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Trojan Records' "Dub" collection is first volume in expected dub-related releases

Andrew W. Griffin / Red Dirt Report
Listening to the Trojan Records' "Dub Vol. 1" LP at the offices of Red Dirt Report.
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ALBUM REVIEW: Various Artists - Trojan Records : Dub Vol. 1 (Trojan Records) 2015

After picking up a Clash bootleg called This is Dub Clash a few years ago, I was reminded of the amazing forays the English punk band had made into dub, calypso, gospel and other musical styles by the time they had recorded and released the politically-charged Sandinista! in late 1980.

Really, This is Dub Clash shows the band at the height of their creativity and the dub material – basically a subgenre (and precursor to what would become known as “electronic music”) that came out of Jamaica’s reggae scene some two decades before – and so naturally I wanted to get the source music, and one needs to look no further than Trojan Records and their voluminous stock of recordings covering ska, rocksteady, reggae, dancehall, soul and, of course, dub, as The Clash had done with Jamaican singer/producer Mikey Dread and tracks like “One More Dub,” a dub version of Sandinista’s “One More Time,” where Paul Simonon’s bass guitar gets to have a little extra fun.

So, accompanying volumes one of Trojan Records’ Reggae, Rock Steady, Roots and Ska albums, all released through Sanctuary Records, the label that absorbed Trojan, we decided to give the Dub LP a try. And what a 10-track treasure of classic dub it is.

Johnny Clare & The Aggrovators kick things off with “A Ruffer Version,” which has a fairly standard, dub feel, followed by The Upsetters’ “Sipple Dub” a track from a group that recorded all throughout the 1970’s and with Lee “Scratch” Perry and Aston and Carlton Barrett, who would later join the Wailers.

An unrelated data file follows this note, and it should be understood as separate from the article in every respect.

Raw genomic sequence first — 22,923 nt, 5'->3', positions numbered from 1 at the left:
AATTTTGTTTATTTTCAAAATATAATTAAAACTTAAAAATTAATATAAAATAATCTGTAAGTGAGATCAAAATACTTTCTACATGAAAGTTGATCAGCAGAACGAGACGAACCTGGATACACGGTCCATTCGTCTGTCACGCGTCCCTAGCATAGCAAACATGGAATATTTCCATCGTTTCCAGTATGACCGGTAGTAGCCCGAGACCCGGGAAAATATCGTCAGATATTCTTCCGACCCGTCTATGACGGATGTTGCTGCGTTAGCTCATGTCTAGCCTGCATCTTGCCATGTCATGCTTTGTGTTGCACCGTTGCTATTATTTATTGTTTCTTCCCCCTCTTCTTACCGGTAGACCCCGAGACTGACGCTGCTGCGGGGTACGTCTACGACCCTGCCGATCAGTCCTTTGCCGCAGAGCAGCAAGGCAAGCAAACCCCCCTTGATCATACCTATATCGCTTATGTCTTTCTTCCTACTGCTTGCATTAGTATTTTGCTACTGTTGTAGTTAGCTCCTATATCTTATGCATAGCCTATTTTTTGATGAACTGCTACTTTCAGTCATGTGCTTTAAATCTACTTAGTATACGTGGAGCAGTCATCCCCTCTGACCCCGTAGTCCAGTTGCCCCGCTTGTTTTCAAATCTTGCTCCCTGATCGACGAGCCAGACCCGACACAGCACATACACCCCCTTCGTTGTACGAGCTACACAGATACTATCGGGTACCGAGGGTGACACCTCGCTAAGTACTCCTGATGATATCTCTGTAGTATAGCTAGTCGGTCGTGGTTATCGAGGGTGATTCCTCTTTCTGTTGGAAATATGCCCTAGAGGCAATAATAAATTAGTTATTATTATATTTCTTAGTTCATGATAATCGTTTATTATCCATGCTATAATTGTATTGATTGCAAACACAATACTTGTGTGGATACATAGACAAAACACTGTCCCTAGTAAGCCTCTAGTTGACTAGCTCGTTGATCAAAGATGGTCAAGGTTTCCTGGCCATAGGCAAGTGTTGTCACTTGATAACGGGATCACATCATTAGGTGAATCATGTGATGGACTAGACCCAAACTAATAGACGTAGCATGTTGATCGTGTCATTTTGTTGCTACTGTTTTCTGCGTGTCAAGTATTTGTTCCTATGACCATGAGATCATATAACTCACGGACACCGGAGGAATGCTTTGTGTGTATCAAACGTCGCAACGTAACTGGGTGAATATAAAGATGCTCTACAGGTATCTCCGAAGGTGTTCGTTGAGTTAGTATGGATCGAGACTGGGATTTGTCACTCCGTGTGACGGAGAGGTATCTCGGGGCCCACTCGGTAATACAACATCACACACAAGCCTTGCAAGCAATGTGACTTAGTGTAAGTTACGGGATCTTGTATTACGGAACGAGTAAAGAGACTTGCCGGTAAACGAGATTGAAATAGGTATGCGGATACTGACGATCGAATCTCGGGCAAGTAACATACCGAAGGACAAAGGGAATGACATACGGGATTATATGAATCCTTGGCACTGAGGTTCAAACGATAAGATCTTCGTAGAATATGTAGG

"Jamaican Colley" by Linval Thompson & The Revolutionaries has more melody and pop than many of the tracks represented.

"Mission Impossible" by the Roots Radic Band and "Jammin' for Survival" by Prince Jammy - songs featured on side two - have a deep groove, while The Techniques All Stars' "Stalag 17" is from 1984, one of their last original recordings for a band that had been active in Jamaican music since 1969.

The dub sound can be repetitious, but that is not always a bad thing. This music was meant for clubs or for late at night. It has a hypnotic quality that even with less-than-stellar sound quality on these recordings (seek out the originals if you can) can still grab your attention and take you to that ... place.

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Andrew W. Griffin

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Andrew W. Griffin received his Bachelor of Science in Journalism from...

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About Red Dirt Report

Red Dirt Report was launched July 4, 2007 as an independent news website covering all manner of news, culture, entertainment and lifestyle stories that affect and interest Oklahoma readers and readers outside of our state. Our mission is to educate, promote civic engagement and discourse on public policy, government and politics. Our experienced journalists provided balanced in-depth coverage of news stories that affect Oklahomans. Our opinion/editorial stories come from a wide range of political view points. We carry out our mission by reporting, writing, and posting news and information. read more

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